Juliet D'cruz

The beginner’s guide to EMI and how it is calculated

Many of us have, at some point in our lives, wished to purchase something expensive, which has been out of our ability to pay for it all at once.

Perhaps many of us have wondered what it would be like to possess that thing first and consider paying the price later. In principle, EMI allows one to do precisely that. It is a method of payment designed to create a channel for gradual, periodical payment submission while enjoying the benefits of the commodity itself. 

Although it is a fairly common term today, many are still unsure about what EMI entails or how it is calculated in the financial system. In this article, we will attempt to define and simplify the fundamental aspects of EMI.

Definition of EMI:

The acronym EMI stands for Equated Monthly Installment. It refers to a specified amount of money payable by a person to the moneylender on the principal borrowed. The principal sum owed is repaid in installments on a fixed date monthly. 

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The repayment of the principal sum will continue until the total amount is paid back, along with all the accumulated interest over the period.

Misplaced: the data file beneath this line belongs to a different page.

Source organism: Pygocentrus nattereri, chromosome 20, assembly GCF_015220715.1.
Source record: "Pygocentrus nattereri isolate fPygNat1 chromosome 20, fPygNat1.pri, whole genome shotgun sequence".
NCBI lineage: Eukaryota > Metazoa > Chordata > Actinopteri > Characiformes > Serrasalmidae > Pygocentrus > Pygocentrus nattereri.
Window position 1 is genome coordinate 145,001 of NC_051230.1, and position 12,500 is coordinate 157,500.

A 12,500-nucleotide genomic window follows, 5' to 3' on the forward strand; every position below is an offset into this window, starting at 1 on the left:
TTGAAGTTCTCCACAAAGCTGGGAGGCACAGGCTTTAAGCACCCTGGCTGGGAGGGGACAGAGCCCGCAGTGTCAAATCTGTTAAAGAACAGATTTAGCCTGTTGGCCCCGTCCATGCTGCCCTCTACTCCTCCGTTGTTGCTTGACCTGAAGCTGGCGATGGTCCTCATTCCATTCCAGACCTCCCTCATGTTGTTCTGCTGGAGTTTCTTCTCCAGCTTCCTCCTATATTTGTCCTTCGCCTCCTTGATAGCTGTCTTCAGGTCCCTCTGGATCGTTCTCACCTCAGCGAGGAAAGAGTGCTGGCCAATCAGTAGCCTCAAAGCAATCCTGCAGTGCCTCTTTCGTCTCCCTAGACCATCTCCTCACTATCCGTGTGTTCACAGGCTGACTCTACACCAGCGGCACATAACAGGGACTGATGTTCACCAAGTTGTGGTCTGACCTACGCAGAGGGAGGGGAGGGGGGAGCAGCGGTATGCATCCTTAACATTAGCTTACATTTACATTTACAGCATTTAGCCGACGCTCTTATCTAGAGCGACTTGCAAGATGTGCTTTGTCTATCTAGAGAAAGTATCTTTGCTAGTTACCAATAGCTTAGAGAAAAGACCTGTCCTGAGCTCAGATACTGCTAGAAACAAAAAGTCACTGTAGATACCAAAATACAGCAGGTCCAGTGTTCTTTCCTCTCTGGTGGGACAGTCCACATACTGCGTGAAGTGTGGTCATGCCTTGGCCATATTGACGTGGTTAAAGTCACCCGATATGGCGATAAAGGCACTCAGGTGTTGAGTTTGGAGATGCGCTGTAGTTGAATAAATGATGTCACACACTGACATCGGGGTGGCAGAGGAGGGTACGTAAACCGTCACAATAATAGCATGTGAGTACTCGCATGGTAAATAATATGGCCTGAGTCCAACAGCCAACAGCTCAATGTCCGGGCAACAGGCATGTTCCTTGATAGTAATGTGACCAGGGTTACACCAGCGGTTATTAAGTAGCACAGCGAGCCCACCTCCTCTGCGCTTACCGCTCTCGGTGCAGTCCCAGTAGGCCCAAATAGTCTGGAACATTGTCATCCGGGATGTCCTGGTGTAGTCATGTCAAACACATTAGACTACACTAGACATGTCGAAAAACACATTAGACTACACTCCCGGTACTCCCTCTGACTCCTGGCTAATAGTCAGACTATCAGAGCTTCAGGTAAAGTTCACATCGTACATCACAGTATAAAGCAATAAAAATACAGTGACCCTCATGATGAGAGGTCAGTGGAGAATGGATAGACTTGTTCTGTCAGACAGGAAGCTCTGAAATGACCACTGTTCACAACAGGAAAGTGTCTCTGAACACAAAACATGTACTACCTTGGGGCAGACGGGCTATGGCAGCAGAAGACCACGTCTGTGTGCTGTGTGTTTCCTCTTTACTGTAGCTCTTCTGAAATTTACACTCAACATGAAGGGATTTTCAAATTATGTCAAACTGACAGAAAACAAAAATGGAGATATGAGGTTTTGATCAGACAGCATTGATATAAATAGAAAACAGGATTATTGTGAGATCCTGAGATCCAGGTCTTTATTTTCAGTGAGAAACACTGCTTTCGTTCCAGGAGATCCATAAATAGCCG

This owed money can be anything from a commodity payment, housing loan, student loan to mortgages. The sum total of the principal amount owed and interest is divided equally over months or years. The amount to be paid every month according to that division is called the Equated Monthly Installment.

Pros and cons of buying things on EMI:


Buying capability:

If you have a fixed monthly income, it becomes easier to pay for an expensive commodity in EMIs than in a lump sum.


Since the price becomes distributed between months, it becomes easier to manage the expense with EMIs.

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Budget planning:

As the amounts to be paid in an EMI scheme can be calculated easily using online calculating tools like the ones found at sites like Money View, it becomes easy for a person to plan monthly budgets and manage their funds smartly.

No middlemen:

EMI payment ensures that the money transaction occurs directly between the customer and the loaner, thus neutralizing any chance of financial meddling.

Customisable budgeting:

Many banks and other institutions offer EMI schemes that can be tailored according to personal convenience. This lets one choose the amount payable every month or the scheme’s duration freely according to preferences.